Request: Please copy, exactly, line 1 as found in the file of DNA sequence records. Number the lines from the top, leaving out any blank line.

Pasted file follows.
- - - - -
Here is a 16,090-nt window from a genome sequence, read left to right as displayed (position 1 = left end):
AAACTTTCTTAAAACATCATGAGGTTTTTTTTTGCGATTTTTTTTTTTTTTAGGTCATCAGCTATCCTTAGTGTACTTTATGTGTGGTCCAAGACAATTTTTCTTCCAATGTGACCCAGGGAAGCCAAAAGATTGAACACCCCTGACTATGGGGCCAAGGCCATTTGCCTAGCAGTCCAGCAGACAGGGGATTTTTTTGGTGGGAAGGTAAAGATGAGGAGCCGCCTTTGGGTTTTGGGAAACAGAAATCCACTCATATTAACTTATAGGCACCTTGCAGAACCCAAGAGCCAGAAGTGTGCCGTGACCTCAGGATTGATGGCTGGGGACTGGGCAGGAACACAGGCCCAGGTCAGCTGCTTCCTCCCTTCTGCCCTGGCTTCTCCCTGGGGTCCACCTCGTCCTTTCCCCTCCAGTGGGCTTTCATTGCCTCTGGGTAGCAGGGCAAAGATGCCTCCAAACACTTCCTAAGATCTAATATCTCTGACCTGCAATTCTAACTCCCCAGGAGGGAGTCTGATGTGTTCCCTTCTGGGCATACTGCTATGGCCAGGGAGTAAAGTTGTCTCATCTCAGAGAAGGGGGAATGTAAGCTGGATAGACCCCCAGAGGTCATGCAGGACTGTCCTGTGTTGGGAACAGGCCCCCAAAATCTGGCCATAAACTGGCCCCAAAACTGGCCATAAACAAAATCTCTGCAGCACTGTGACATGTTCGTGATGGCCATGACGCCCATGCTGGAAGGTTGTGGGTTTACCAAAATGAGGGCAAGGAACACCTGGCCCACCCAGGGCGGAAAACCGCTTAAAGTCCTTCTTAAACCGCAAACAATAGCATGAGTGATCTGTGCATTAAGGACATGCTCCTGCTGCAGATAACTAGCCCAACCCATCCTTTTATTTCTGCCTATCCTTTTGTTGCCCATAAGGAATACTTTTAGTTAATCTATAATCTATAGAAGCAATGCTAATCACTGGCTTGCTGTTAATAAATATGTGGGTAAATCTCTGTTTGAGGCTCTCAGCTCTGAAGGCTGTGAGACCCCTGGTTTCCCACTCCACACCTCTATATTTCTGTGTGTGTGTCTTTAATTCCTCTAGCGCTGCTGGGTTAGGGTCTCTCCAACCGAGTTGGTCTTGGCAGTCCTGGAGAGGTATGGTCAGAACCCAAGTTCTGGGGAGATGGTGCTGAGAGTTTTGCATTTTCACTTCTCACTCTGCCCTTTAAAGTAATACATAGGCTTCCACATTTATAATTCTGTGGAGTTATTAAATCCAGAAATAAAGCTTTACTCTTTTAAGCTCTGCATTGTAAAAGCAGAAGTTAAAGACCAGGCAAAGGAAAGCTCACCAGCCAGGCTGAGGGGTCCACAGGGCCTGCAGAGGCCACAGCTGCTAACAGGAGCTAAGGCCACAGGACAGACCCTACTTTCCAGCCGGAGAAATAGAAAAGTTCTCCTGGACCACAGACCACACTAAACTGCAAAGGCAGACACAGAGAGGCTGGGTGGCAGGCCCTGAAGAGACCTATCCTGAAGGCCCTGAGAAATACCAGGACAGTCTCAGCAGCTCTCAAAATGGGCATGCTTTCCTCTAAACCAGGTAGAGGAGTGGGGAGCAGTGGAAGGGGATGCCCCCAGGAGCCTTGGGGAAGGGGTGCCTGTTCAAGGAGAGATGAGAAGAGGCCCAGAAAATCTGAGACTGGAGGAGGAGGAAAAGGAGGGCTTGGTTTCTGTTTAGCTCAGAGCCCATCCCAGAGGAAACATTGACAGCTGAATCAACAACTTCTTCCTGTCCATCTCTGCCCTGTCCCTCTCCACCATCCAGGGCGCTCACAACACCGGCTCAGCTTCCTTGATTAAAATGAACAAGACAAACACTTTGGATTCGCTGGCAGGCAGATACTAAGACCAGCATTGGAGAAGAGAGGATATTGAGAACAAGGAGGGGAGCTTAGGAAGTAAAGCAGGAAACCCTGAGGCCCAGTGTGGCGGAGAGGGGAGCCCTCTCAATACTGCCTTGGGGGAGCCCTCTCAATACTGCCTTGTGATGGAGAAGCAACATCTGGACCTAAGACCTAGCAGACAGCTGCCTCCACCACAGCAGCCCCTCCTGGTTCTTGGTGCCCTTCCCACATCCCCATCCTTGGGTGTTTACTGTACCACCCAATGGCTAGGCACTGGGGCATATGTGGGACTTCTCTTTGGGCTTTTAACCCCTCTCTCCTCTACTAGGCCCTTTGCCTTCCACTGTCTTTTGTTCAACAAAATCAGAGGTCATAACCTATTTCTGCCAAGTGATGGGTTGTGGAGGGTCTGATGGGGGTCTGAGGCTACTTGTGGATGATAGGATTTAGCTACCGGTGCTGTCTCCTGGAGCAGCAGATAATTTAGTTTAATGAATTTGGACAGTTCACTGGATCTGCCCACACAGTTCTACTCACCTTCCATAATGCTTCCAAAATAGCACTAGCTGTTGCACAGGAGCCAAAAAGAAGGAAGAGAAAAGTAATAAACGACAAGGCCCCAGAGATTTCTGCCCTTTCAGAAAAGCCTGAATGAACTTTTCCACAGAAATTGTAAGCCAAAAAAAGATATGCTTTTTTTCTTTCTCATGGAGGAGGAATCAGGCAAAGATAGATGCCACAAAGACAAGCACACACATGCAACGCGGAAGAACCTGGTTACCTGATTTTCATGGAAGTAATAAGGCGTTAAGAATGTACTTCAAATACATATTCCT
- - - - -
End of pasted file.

Here is a 16,090-nt window from a genome sequence, read left to right as displayed (position 1 = left end):